This article is part of the Be Positive series. Get free article updates here. Instead Lily had just scribbled all over her homework worksheet, thrown her pencil on the floor and was now yelling at the top of her voice:
This article is part of the Be Positive series. Get free article updates here. Instead Lily had just scribbled all over her homework worksheet, thrown her pencil on the floor and was now yelling at the top of her voice: I suck at it.
But even if I could calm ourselves downthere was no end in sight. Or, should I tell her to put the books away, write a note to her teacher and just let her unwind and play in the lead-up to bedtime?
Have you been there? What choice would you make?
For confidence that you will make the best choices for tough everyday questions like this and others, click here for our FREE mini-course How to Be a Positive Parent. The choice I would make now is very different to what my choice would have been a few years back. A Game of One-Upmanship Like every parent, I had started out assuming I was simply doing the very best for my child by making sure her work was as good as it could be.
After all, what choice did I have?
From the very early days in the private nursery she attended, I found myself surrounded by lots of other mothers locked into the same race to make their children the brightest and the best. If one of the mothers spotted another a parent with a Kumon I do not my homework yet folder, we all rushed to sign up too — for fear our children would get left behind.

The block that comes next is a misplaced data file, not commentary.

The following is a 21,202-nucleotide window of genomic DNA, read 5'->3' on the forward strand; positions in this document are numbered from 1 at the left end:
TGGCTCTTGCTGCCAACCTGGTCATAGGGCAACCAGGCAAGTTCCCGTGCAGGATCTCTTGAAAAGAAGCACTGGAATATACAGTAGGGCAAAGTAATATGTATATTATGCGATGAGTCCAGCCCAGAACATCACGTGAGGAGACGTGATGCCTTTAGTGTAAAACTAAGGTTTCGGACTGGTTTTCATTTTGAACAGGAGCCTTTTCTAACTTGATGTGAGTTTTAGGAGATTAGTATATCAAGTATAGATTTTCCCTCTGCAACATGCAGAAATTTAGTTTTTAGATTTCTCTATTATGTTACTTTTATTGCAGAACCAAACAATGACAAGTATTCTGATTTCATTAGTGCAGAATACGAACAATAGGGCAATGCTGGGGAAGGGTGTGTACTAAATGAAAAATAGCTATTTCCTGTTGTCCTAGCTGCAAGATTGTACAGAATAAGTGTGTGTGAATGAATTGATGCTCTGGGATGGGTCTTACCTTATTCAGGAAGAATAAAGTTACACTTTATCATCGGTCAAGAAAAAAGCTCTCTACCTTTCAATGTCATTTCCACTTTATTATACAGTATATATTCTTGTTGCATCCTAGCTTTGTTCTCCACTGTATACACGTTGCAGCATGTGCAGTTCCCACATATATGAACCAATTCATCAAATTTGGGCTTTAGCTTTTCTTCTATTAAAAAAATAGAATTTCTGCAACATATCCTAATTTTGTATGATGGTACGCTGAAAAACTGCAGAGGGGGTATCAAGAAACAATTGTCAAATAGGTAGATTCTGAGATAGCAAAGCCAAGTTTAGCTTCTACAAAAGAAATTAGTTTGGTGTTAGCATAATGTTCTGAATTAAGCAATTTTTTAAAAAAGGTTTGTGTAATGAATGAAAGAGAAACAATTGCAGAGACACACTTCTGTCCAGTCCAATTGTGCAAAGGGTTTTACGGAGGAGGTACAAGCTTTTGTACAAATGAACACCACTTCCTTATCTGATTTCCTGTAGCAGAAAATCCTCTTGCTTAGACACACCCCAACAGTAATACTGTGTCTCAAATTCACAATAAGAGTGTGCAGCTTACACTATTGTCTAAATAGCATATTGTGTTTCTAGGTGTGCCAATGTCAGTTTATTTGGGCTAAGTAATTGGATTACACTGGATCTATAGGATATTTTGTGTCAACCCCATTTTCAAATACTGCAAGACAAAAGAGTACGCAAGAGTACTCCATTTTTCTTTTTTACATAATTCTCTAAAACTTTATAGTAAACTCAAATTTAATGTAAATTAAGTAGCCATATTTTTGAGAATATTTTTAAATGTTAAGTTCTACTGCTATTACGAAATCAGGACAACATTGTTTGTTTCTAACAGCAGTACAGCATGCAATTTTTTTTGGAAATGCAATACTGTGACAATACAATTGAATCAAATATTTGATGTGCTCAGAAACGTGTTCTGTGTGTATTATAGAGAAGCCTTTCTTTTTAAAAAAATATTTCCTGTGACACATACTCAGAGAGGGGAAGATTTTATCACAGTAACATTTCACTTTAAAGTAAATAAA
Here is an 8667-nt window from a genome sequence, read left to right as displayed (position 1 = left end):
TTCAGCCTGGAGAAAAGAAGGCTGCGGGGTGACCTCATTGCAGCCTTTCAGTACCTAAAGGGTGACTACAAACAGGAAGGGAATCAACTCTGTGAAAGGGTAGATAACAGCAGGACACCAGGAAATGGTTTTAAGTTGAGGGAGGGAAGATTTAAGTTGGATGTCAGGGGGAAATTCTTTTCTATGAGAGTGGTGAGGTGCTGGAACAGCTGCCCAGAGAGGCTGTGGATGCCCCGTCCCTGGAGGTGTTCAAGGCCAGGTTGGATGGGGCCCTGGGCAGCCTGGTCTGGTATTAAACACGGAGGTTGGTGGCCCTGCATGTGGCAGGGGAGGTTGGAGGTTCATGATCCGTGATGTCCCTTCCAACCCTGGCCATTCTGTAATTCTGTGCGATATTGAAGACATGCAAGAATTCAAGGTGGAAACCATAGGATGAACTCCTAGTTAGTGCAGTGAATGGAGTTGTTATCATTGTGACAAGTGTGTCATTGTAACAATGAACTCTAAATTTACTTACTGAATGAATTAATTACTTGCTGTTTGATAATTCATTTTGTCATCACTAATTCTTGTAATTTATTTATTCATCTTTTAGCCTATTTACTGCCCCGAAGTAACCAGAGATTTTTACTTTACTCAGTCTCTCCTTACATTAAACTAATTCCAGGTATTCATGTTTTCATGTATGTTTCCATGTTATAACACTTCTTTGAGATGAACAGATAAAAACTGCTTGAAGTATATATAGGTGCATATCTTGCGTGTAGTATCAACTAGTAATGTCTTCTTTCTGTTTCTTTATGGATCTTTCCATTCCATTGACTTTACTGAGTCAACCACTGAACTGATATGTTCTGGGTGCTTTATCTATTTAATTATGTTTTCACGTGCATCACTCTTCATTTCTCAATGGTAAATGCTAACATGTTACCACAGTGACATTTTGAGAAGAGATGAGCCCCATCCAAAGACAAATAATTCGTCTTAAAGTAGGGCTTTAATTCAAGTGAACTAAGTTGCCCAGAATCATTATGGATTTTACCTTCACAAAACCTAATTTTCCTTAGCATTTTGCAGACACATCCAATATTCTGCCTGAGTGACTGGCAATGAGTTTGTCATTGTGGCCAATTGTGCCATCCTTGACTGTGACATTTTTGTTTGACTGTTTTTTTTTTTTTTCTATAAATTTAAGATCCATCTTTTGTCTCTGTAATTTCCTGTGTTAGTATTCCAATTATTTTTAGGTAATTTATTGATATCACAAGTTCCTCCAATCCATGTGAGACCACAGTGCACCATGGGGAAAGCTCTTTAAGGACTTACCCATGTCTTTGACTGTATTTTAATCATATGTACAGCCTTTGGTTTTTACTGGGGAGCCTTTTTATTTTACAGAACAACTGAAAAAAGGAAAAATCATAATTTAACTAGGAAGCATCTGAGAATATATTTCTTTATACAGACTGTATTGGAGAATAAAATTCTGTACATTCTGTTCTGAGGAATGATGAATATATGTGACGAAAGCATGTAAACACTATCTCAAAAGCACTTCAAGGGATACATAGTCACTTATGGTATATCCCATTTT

Neurosis underpinned every conversation at the school gates — particularly as all of us were aiming to get our children into a small handful of selective private schools in the area. Bit by bit, the parenting journey which had started off being so exciting and rewarding, was turning into a stressful game of one-upmanship.
But children are not products to be developed and put on show to reflect well on us. Depending on what happens on the night, every child is conceived with a unique combination of genes which also maps out their strengths, weaknesses and personality traits before they are even born. Lily may have been bred into a competitive hotbed.
But as an innately modest and sensitive child, she decided she did not want to play. The alarm bells started ringing in Grade Three when, after I personally made sure she turned in the best Space project, she won the prize.
While I applauded uproariously from the sidelines, Lily, then seven, fled the room in tears and refused to accept the book token from the Head.
When she calmed down, she explained she hated us making a fuss. But what is just as likely is that she disliked the fact that her successes had become as much ours as hers. Even at that young age, no doubt she also realized that the more she succeeded, the more pressure she would be under to keep it up.
Over the next few years, the issues only deepened. Our home started to become a battlefield. She would barely open her books before yelling: The increasing amounts of homework sent home by the school gradually turned our house into a war zone — with me as the drill sergeant.